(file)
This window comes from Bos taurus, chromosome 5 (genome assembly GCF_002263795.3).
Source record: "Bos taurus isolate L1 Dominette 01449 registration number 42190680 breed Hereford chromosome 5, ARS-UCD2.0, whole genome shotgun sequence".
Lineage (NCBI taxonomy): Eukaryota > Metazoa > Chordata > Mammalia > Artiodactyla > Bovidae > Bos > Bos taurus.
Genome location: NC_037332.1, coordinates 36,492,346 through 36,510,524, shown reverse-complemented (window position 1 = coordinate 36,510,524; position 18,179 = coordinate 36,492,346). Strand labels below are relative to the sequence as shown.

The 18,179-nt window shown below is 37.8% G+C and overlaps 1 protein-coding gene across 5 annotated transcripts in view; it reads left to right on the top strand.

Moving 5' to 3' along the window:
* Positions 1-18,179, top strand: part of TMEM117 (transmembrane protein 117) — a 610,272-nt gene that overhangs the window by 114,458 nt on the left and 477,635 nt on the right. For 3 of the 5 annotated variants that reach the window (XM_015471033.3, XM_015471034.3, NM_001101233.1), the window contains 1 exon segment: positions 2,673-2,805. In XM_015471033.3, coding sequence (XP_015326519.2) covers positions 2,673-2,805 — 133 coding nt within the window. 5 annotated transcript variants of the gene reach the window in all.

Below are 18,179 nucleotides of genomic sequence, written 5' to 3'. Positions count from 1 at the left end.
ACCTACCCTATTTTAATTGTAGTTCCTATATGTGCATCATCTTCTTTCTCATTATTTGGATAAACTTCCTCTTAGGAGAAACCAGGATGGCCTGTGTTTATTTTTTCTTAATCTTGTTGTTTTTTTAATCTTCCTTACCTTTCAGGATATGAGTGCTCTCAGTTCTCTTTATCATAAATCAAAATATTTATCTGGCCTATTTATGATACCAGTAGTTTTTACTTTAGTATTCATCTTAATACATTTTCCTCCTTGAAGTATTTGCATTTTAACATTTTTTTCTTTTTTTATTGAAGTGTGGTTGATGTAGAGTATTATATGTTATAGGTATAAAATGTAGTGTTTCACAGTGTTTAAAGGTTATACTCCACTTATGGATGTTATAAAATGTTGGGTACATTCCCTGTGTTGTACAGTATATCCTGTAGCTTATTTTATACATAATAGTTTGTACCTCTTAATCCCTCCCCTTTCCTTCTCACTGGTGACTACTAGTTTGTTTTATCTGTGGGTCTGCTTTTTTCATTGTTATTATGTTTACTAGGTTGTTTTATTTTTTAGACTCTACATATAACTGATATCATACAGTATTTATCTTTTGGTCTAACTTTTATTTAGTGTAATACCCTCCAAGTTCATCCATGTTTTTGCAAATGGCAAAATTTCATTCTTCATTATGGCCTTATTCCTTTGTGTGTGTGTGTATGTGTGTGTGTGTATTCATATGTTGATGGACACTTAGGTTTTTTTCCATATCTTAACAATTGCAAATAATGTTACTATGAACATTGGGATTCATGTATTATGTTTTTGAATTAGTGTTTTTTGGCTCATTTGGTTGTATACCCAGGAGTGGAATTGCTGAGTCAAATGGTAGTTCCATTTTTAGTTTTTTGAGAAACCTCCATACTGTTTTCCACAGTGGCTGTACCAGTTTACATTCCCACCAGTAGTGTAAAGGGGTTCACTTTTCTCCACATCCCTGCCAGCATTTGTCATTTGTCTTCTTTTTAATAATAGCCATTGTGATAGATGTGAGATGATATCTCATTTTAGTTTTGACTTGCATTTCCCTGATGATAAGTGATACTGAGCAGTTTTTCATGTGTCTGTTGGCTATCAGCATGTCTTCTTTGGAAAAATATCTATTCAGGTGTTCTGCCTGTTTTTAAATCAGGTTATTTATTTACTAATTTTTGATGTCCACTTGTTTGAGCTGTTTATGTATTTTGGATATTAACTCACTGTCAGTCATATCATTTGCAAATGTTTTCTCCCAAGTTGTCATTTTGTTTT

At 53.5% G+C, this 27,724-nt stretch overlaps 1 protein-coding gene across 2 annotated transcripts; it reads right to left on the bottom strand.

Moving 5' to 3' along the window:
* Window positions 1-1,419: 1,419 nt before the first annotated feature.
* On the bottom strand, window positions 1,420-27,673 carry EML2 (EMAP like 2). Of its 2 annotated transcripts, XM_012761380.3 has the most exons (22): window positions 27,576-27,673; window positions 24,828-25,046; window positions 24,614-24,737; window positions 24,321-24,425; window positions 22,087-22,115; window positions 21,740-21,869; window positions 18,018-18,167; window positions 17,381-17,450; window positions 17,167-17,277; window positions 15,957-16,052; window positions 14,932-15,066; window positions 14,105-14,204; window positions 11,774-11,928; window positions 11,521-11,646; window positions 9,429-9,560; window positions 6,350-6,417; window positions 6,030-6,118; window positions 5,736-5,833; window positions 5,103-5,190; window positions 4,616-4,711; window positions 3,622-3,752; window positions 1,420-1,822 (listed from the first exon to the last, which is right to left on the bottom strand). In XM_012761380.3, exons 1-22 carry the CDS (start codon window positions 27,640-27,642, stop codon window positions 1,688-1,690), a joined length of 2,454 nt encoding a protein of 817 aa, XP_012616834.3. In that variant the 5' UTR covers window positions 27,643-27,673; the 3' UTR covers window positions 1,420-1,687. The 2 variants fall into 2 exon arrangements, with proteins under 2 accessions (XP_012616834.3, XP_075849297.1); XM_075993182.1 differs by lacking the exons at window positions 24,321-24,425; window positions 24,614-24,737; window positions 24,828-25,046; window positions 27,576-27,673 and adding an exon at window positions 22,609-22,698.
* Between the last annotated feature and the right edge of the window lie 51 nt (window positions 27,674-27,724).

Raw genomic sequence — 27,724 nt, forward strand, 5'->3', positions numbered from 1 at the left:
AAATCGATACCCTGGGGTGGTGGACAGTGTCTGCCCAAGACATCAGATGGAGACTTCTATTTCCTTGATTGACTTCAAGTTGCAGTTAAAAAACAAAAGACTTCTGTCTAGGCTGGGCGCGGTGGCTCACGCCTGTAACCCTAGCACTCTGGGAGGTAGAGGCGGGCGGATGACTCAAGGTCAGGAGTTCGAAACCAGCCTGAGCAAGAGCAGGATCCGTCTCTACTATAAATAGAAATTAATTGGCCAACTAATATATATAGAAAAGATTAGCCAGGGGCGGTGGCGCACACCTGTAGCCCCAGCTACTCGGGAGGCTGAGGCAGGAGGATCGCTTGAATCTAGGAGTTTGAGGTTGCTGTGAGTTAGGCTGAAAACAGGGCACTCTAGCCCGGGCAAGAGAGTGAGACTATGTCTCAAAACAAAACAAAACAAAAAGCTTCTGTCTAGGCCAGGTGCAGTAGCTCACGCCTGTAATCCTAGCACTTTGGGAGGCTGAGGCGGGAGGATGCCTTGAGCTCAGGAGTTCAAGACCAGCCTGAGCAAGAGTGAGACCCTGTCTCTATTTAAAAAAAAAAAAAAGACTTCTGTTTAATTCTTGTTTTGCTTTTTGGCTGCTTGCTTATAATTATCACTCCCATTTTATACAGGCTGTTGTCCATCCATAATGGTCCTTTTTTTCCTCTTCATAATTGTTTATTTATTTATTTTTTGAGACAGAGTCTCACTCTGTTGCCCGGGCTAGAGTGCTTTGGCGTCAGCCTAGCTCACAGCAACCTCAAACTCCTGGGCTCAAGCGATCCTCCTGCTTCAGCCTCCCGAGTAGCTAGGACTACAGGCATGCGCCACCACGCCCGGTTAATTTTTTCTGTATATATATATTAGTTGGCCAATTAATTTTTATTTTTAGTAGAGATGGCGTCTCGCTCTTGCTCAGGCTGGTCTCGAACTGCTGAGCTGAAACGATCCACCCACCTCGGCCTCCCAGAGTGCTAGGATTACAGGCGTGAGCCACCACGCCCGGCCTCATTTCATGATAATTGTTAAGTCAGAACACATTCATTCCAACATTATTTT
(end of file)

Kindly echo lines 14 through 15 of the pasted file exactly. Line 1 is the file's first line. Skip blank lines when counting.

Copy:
* Between the last annotated feature and the right edge of the window lie 51 nt (window positions 27,674-27,724).

Raw genomic sequence — 27,724 nt, forward strand, 5'->3', positions numbered from 1 at the left: